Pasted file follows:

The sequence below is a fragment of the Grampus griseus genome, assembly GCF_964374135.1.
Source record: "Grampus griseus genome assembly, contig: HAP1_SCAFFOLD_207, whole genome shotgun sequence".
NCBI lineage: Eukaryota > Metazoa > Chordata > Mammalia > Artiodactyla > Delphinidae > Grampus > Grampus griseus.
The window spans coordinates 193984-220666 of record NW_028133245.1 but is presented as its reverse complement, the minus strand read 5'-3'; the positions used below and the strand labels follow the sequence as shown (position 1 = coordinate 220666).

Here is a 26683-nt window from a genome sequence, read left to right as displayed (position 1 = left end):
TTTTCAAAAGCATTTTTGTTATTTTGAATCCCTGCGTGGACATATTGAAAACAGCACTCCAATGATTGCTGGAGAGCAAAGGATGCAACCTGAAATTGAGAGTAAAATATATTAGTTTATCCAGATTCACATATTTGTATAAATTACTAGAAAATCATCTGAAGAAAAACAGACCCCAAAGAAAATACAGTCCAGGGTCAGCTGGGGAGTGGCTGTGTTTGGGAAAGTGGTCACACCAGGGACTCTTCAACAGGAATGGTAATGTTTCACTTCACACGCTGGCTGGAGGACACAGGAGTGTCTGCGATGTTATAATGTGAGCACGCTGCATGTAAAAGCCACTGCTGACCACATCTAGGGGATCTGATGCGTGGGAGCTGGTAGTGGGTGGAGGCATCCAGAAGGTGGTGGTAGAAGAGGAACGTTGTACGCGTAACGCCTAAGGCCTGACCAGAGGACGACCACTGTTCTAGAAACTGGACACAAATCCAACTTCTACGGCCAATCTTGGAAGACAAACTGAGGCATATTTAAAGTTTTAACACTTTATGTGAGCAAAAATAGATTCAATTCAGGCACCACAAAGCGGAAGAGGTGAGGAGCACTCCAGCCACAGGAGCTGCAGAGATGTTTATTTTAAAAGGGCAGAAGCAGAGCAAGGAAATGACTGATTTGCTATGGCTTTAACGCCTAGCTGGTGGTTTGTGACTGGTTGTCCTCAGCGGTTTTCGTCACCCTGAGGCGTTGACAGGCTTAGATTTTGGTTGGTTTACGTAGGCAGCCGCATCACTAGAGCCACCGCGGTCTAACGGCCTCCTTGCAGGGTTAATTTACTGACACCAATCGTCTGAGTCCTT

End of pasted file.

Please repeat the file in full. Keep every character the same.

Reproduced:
The sequence below is a fragment of the Grampus griseus genome, assembly GCF_964374135.1.
Source record: "Grampus griseus genome assembly, contig: HAP1_SCAFFOLD_207, whole genome shotgun sequence".
NCBI lineage: Eukaryota > Metazoa > Chordata > Mammalia > Artiodactyla > Delphinidae > Grampus > Grampus griseus.
The window spans coordinates 193984-220666 of record NW_028133245.1 but is presented as its reverse complement, the minus strand read 5'-3'; the positions used below and the strand labels follow the sequence as shown (position 1 = coordinate 220666).

Here is a 26683-nt window from a genome sequence, read left to right as displayed (position 1 = left end):
TTTTCAAAAGCATTTTTGTTATTTTGAATCCCTGCGTGGACATATTGAAAACAGCACTCCAATGATTGCTGGAGAGCAAAGGATGCAACCTGAAATTGAGAGTAAAATATATTAGTTTATCCAGATTCACATATTTGTATAAATTACTAGAAAATCATCTGAAGAAAAACAGACCCCAAAGAAAATACAGTCCAGGGTCAGCTGGGGAGTGGCTGTGTTTGGGAAAGTGGTCACACCAGGGACTCTTCAACAGGAATGGTAATGTTTCACTTCACACGCTGGCTGGAGGACACAGGAGTGTCTGCGATGTTATAATGTGAGCACGCTGCATGTAAAAGCCACTGCTGACCACATCTAGGGGATCTGATGCGTGGGAGCTGGTAGTGGGTGGAGGCATCCAGAAGGTGGTGGTAGAAGAGGAACGTTGTACGCGTAACGCCTAAGGCCTGACCAGAGGACGACCACTGTTCTAGAAACTGGACACAAATCCAACTTCTACGGCCAATCTTGGAAGACAAACTGAGGCATATTTAAAGTTTTAACACTTTATGTGAGCAAAAATAGATTCAATTCAGGCACCACAAAGCGGAAGAGGTGAGGAGCACTCCAGCCACAGGAGCTGCAGAGATGTTTATTTTAAAAGGGCAGAAGCAGAGCAAGGAAATGACTGATTTGCTATGGCTTTAACGCCTAGCTGGTGGTTTGTGACTGGTTGTCCTCAGCGGTTTTCGTCACCCTGAGGCGTTGACAGGCTTAGATTTTGGTTGGTTTACGTAGGCAGCCGCATCACTAGAGCCACCGCGGTCTAACGGCCTCCTTGCAGGGTTAATTTACTGACACCAATCGTCTGAGTCCTT